The Mayor of Tonga, Monsigneur Ola Didier, generously offered us his weekend house to stay in. It was an enormous building with wrought iron gates and fence, a well-kept garden, its own well, and a multitude of rooms with luxurious leather furniture. It was quite absurd and pathetic to have such a house in a town where the majority of the population lives in mud huts, in abject poverty. It is a status symbol in Africa to build a large house in one’s birth village, even though the owner usually doesn’t spend much time there. But the house was rotting from the inside: water was leaking into it from many places and the repairmen could not fix the leak. The air was damp inside with a terrible odor, the walls and beds moldy, cockroaches scurrying in every direction. But this was still the best place we have ever stayed in Africa. The caretaker was a somewhat mentally challenged, friendly, and lonely man called Alinu, who had an elaborate and absurd ceremony of opening the house and the rooms for us, involving several keys hidden in different places. Usually it took us at least 15 minutes to get in. Sometimes we had to climb over the spiked gates, which was a bit nerve-racking at the end of a tiring day.
We arrived Saturday and immediately started to set up the clinic and the operating room (OR). First we had to decide on a location. There are two “hospitals” in Tonga, a Catholic Mission Hospital with three nurses and two midwives but no doctor, and a government hospital, with a new doctor who had arrived recently—there had been no doctor there before. We chose the Catholic Mission Hospital for our work, as it was in a somewhat better condition and they had running water and a generator, both of which the Government Hospital lacked. Around 9 P.M. Jacques suddenly remembered that we had been so busy with the organization that we had forgotten to visit the Chief! He hastily called him and arranged a meeting. It is customary in Africa for visitors to see the local chief upon their arrival, tell him about the purpose of their visit and ask permission to work. So we went, and even though the chief seemed upset about the late notice, he, few of his wives and the village elders welcomed us. In Cameroon the function of local chiefs is more limited than in Ghana. They preside mainly over land disputes. The government provides for the rest of the municipal functions.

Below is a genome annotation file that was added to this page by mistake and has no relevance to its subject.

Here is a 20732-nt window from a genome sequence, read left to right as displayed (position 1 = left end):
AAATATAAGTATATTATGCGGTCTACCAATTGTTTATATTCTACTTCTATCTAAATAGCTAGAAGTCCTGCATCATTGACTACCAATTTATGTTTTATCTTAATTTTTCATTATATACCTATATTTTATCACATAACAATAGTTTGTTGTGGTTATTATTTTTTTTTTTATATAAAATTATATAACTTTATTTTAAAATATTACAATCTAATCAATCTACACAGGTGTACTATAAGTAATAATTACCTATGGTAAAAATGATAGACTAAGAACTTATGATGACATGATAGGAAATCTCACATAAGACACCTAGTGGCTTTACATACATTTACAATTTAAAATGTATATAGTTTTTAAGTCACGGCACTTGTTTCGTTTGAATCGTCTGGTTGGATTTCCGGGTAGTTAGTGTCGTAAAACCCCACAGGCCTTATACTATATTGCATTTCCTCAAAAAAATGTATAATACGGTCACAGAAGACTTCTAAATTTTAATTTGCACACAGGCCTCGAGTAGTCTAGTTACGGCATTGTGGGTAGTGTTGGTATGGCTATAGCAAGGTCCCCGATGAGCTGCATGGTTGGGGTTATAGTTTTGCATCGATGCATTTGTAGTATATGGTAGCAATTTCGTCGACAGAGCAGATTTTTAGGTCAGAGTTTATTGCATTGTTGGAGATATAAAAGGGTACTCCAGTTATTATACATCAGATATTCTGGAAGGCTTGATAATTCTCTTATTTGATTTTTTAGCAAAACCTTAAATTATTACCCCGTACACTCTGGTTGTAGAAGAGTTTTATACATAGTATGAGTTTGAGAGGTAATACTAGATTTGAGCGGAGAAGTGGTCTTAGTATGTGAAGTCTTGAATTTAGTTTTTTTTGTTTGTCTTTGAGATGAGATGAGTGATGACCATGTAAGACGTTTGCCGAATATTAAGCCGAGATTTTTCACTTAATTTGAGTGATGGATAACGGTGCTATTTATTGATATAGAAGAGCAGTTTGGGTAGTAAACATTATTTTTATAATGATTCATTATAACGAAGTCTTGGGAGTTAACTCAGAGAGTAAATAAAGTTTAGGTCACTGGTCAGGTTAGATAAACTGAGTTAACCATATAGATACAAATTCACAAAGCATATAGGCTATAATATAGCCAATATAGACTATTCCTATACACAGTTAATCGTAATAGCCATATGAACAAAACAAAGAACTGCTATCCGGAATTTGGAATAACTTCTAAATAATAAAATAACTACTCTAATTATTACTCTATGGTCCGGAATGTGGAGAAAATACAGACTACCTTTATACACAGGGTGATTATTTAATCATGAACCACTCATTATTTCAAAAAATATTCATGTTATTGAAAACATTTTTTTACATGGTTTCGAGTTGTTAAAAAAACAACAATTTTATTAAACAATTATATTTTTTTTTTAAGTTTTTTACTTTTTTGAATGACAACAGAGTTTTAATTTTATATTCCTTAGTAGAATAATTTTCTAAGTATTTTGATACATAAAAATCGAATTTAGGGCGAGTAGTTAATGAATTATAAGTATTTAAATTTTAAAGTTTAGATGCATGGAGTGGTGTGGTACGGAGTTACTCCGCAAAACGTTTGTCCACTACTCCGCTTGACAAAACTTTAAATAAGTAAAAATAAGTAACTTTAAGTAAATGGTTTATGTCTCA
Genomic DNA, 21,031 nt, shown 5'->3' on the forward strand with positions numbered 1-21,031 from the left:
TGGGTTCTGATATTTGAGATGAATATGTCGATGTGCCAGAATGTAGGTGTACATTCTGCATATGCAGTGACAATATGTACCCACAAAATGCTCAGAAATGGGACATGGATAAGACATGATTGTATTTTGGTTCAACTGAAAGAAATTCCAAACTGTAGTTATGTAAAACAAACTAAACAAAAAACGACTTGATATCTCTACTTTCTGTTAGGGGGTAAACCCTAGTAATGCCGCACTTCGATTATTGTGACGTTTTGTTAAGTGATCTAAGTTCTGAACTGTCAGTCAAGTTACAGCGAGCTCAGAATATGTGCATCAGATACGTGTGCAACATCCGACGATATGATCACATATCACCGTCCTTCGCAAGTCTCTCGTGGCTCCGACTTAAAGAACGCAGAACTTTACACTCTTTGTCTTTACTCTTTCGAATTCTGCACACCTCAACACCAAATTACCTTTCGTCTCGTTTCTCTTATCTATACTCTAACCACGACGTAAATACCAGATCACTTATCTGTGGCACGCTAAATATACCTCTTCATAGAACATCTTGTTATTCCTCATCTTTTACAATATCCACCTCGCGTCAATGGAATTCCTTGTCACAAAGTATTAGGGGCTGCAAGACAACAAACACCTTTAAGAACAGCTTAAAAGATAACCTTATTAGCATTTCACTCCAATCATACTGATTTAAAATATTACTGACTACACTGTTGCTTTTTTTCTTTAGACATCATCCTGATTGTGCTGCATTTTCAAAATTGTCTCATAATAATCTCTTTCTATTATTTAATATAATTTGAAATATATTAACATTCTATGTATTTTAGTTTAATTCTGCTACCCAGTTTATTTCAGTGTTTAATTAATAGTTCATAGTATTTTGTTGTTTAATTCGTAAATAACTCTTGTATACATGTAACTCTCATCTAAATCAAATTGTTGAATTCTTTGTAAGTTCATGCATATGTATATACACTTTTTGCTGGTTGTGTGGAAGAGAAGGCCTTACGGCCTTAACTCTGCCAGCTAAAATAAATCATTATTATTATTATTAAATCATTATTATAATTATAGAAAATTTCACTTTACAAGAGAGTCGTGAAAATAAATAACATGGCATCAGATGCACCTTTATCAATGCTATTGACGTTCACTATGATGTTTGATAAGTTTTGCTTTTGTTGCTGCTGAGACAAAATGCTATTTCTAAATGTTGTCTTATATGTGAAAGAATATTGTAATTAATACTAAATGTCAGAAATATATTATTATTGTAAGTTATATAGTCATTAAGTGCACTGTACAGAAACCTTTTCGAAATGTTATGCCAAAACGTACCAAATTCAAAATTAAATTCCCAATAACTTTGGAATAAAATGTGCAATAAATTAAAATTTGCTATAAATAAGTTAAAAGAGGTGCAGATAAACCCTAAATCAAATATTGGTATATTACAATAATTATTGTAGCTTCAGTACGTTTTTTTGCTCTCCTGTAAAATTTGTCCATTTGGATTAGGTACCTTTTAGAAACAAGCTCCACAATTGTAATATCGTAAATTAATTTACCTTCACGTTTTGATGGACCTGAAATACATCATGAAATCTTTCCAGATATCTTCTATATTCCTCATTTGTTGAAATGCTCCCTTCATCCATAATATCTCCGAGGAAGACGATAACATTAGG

On Sunday we finished unpacking and setting up the clinic and OR. It was challenging as always, but after so much experience with so many missions, it went smoothly. We had to deal with the usual broken taps, refrigerators, doors, as well as a cramped working space with very few electrical outlets, missing bulbs, etc. We purchased two fans for the OR as it was hot during the day, but the electric currant could not accommodate these together with the autoclave, which we had to run constantly as we had two microscopes and operating tables. It heated the room up like a steam bath. It was not easy to work in these conditions but we had no other choice. We hadn’t completely unpacked when the patients started to arrive a day early, so we started our examinations then.